Honorable mentions: Demario Davis, Lavonte David and Jamie Collins



Jordan Hicks

Inside linebacker – Jordan Hicks

As far as offseason acquisitions go, there aren’t a lot that have been better than this one. Everybody went crazy over Odell Beckham Jr., Antonio Brown and Le’Veon Bell, but nobody has gotten return of investment than what they got for guys like Za’Darius Smith and Jordan Hicks. After Hicks was inserted into the starting lineup in the middle of his rookie season with the Eagles and had an excellent year two, he missed a combined 13 games of the last couple of years and signed a four-year contract with Arizona. The Cardinals linebacker is fifth in the league with 136 combined tackles and while I don’t believe that this is the most telling statistic all the time, especially for a defense that is on the field a whole lot, he has truly been all over the field for his new team. Not only has he taken ball-carriers down behind the line of scrimmage 11 times, but he has also been on point with his angles towards the sideline on runs to the edge and sniffed out a bunch of screen passes. Hicks has also shown a knack for the ball with his three picks, two forced fumbles and another one recovered. An additional six passes broken up and the fact he hasn’t missed a single snap on defense all year long make him one of the more valuable linebackers in regard to his team out there. Arizona might have the 31st ranked defense in yards allowed, but if Budda Baker didn’t get voted into the Pro Bowl and Chandler Jones didn’t just take the league-lead in sacks, they could certainly have up to three guys on this list.


Honorable mentions: Eric Kendricks, Corey Littleton and Jayon Brown



Troy Hill


Cornerback – Troy Hill

When the Rams decided to move on from Marcus Peters and Aquib Talib, who had been on IR at that point, they obviously tried to make room for Jalen Ramsey, as they were working on a blockbuster deal to acquire that true shutdown corner. With that being said, I think a lot of it also had to do with their confidence in this fifth-year man. Troy Hill was inserted into the starting lineup back in week six and he has been one of PFF’s highest-graded corners since then, as he has actually outperformed Ramsey according to their metrics. While I would really only put a couple of names above the former Jaguars CB, his partner in crime has had an excellent season. Hill has intercepted two passes and deflected another eight, while also adding a sack to his resumé. He is allowing less than half the pass thrown his way to be completed and he has only been flagged once for each defensive holding and pass interference, leading to a loss of 20 yards. His performance has been even more impressive considering that teams have actively tried to avoid Ramsey and targeted the Rams’ number two corner, but he has held his own. Wade Phillips has started to play more man-coverage in general since this duo has been out there for him, going back to more of what has been his bread and butter going back to his days with Chris Harris Jr., Aquib Talib and Bradley Roby during his tenure in Denver. To be able to do that takes a lot of trust in your corners however and his guys look like they are up for the challenge.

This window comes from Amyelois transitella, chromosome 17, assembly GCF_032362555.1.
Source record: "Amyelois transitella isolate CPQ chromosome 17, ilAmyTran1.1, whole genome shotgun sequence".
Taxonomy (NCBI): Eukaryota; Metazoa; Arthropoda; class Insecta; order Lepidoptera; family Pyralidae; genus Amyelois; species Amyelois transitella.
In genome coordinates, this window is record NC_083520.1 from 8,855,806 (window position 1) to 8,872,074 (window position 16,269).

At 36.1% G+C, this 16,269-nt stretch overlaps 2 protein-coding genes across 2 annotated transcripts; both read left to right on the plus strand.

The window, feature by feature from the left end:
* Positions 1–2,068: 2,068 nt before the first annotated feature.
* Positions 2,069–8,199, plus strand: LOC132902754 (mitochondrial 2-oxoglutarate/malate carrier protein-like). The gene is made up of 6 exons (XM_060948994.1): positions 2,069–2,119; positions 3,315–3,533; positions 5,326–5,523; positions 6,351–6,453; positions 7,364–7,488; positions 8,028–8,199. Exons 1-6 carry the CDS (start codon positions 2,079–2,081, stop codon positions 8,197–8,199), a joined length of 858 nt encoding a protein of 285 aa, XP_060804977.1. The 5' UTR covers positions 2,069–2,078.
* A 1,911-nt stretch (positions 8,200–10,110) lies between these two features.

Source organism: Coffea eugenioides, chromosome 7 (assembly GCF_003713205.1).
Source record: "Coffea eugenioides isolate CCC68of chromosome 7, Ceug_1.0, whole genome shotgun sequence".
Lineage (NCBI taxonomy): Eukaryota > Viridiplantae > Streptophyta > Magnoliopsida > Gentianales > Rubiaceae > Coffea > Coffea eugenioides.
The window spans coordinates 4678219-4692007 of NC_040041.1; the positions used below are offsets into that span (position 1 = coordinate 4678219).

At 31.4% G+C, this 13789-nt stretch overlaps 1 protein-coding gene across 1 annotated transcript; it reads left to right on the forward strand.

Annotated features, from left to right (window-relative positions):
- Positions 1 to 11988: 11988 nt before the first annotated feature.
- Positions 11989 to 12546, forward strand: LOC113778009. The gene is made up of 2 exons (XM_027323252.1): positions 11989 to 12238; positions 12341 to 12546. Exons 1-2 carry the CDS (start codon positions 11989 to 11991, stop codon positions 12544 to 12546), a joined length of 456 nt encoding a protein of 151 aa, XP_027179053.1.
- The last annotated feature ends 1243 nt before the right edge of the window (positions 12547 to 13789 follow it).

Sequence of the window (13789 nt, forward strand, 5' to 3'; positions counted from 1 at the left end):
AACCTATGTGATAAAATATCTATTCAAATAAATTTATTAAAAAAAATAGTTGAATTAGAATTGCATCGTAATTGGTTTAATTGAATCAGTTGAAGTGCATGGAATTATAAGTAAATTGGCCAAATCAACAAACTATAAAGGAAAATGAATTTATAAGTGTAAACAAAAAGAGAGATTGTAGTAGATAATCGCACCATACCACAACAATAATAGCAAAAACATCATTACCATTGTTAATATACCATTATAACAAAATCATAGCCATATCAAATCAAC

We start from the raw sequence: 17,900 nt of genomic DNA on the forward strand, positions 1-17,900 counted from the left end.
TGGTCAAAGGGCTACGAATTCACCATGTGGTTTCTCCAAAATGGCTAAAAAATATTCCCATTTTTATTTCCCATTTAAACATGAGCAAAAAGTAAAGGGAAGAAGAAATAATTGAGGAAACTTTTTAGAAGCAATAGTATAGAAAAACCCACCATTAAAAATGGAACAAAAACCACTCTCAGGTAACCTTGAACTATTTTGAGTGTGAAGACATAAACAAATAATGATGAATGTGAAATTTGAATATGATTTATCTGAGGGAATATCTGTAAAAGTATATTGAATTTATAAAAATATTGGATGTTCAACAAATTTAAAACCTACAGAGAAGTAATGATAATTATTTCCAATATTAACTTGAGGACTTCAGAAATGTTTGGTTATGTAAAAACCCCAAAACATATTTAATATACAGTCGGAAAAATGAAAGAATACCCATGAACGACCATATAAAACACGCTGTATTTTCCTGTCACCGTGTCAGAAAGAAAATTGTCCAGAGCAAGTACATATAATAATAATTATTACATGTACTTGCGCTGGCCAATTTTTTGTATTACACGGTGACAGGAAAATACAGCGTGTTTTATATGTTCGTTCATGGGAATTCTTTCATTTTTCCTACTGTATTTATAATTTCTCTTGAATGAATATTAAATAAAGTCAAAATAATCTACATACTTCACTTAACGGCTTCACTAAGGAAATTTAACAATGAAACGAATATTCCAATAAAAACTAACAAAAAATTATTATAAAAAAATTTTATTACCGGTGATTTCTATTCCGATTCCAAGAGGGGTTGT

Honorable mentions: Chris Harris Jr, Quinton Dunbar and J.C. Jackson



Justin Simmons

Safety – Justin Simmons

I already talked a bit about the Broncos and the young core they have built on offense, but that defense is filled with emerging talents as well. That reaches from an already proven commodity in Bradley Chubb over an under-the-radar second-year linebacker in A.J. Johnson to what should have been a Pro Bowl safety in Justin Simmons. The fourth-year man out of Boston College has recorded four interceptions and a safety-leading 14 more passes broken up. He has been limiting big plays through the air all year long for a defense that is still top ten in both yards and points allowed, surrendering a passer rating of just 38.1 individually. After having a down-season in 2018, Simmons has shined as more of prototypical free safety under Vic Fangio in Denver. I was very high on him coming out of college due to his high football IQ and the 26-year old’s athleticism has been apparent ever since he first stepped on an NFL field, as he picked off a couple of passes in just three starts as a rookie and also blocked a kick. Back in 2017 I called for Simmons to earn more playing time for a Broncos defense that was just coming off a Super Bowl run and he has taken full advantage of the opportunity he was given. Now about to enter his first phase of free agency, he will be looking for a lucrative long-time deal to stay at Mile High, since guys who can patrol the deep middle and be secure tacklers on the back-end aren’t easy to find.


Honorable mentions: Jordan Poyer, Jaquiski Tartt and Anthony Harris